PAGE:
A new study conducted by a team of researchers at the Duke Institute for Genome Sciences & Policy and the Duke University Comprehensive Cancer Center found that tumor cell activity may differ in women of different age with poorer prognosis in young women.

The researchers found that in comparison to older women, breast cancer gets more aggressive and less responsive to treatment in women under the age of 50. They are hoping that these findings may lead to targeted therapies that will help treat patients more effectively.

In a study that included 200,000 women diagnosed with breast cancer, the tumors in women younger than 45 were found to have certain patterns of cellular activity that confer a poorer prognosis in these women and better prognosis for older women.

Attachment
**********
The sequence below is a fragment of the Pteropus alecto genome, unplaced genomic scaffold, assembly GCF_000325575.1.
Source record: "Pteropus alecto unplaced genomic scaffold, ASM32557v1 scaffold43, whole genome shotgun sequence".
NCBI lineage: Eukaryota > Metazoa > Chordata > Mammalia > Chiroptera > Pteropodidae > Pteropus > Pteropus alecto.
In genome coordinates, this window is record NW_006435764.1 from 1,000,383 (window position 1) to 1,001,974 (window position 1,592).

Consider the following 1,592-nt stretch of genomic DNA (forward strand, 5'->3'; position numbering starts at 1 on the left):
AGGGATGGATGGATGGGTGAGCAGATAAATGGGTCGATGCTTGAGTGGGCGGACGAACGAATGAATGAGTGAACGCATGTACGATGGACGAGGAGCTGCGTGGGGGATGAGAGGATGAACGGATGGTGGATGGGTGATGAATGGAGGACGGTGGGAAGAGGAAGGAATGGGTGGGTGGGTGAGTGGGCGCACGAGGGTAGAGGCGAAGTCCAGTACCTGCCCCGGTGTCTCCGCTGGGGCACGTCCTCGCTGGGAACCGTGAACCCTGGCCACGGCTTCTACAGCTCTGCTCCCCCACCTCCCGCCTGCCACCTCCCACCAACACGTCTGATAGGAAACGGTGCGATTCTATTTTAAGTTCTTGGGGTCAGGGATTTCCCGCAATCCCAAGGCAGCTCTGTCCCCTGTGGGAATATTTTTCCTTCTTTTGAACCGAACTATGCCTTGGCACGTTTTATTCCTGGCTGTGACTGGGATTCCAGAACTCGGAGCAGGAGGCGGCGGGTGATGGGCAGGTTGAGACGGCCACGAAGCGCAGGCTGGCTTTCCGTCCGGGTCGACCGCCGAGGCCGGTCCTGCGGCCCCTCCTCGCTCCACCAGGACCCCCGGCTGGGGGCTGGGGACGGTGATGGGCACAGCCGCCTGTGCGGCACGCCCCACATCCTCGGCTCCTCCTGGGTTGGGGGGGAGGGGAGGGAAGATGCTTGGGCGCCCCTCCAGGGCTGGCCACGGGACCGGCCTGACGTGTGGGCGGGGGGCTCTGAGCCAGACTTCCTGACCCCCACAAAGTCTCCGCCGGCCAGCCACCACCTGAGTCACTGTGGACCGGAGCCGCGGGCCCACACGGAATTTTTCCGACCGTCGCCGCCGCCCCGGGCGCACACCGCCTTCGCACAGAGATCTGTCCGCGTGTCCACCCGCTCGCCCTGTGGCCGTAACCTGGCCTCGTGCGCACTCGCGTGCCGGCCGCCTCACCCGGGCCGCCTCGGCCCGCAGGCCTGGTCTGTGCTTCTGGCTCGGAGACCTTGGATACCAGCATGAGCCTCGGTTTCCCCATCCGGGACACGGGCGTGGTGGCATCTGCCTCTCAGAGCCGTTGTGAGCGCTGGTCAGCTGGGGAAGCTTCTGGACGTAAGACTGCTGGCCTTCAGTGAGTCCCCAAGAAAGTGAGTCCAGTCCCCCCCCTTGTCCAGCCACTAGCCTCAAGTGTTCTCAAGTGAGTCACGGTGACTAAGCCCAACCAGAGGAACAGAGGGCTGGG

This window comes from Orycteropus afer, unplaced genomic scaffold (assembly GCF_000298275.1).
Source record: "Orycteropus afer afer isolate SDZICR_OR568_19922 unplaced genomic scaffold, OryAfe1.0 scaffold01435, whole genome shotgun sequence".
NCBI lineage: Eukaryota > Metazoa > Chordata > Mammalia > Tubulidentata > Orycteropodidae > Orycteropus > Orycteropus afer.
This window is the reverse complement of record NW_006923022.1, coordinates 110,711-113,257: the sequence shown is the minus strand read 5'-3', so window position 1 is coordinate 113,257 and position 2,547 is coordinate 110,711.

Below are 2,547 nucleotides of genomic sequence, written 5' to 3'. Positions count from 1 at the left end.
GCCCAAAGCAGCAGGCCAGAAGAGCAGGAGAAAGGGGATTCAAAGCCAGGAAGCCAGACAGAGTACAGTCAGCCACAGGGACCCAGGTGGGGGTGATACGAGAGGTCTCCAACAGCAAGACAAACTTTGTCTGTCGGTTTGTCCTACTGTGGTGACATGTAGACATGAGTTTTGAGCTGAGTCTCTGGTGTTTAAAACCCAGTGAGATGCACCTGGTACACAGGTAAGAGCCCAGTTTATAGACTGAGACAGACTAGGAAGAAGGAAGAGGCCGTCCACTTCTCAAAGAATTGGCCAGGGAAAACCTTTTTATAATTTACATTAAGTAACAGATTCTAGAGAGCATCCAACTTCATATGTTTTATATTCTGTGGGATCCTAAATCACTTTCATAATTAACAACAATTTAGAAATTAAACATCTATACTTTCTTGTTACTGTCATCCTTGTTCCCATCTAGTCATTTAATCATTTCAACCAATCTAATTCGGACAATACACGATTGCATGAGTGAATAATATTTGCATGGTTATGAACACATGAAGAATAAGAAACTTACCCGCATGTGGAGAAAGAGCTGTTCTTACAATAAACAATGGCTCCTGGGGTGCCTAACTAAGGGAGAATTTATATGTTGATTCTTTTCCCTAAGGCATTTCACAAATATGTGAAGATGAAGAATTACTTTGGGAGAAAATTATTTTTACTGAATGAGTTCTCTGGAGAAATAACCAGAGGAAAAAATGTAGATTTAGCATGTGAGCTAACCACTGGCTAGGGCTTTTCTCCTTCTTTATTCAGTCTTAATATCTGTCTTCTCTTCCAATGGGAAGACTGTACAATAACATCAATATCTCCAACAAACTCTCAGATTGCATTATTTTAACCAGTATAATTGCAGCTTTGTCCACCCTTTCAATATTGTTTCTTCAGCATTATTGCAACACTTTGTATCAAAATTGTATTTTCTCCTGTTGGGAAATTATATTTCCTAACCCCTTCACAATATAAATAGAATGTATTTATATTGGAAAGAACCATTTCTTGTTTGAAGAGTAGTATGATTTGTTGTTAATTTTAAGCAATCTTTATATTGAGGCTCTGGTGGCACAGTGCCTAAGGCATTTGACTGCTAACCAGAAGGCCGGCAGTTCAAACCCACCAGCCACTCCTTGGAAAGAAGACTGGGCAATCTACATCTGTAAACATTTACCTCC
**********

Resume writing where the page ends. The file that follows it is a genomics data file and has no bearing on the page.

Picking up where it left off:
The findings suggest that there is a need for age-appropriate targeted therapies.

The researchers will try to inhibit the processes noticed in younger women by using drugs to see if they would have better chances of treatment and cure. Possible therapies aimed at targeting the cellular activity in young women’s tumors are already under way. The goal of these therapies would be to shut down and halt tumor growth.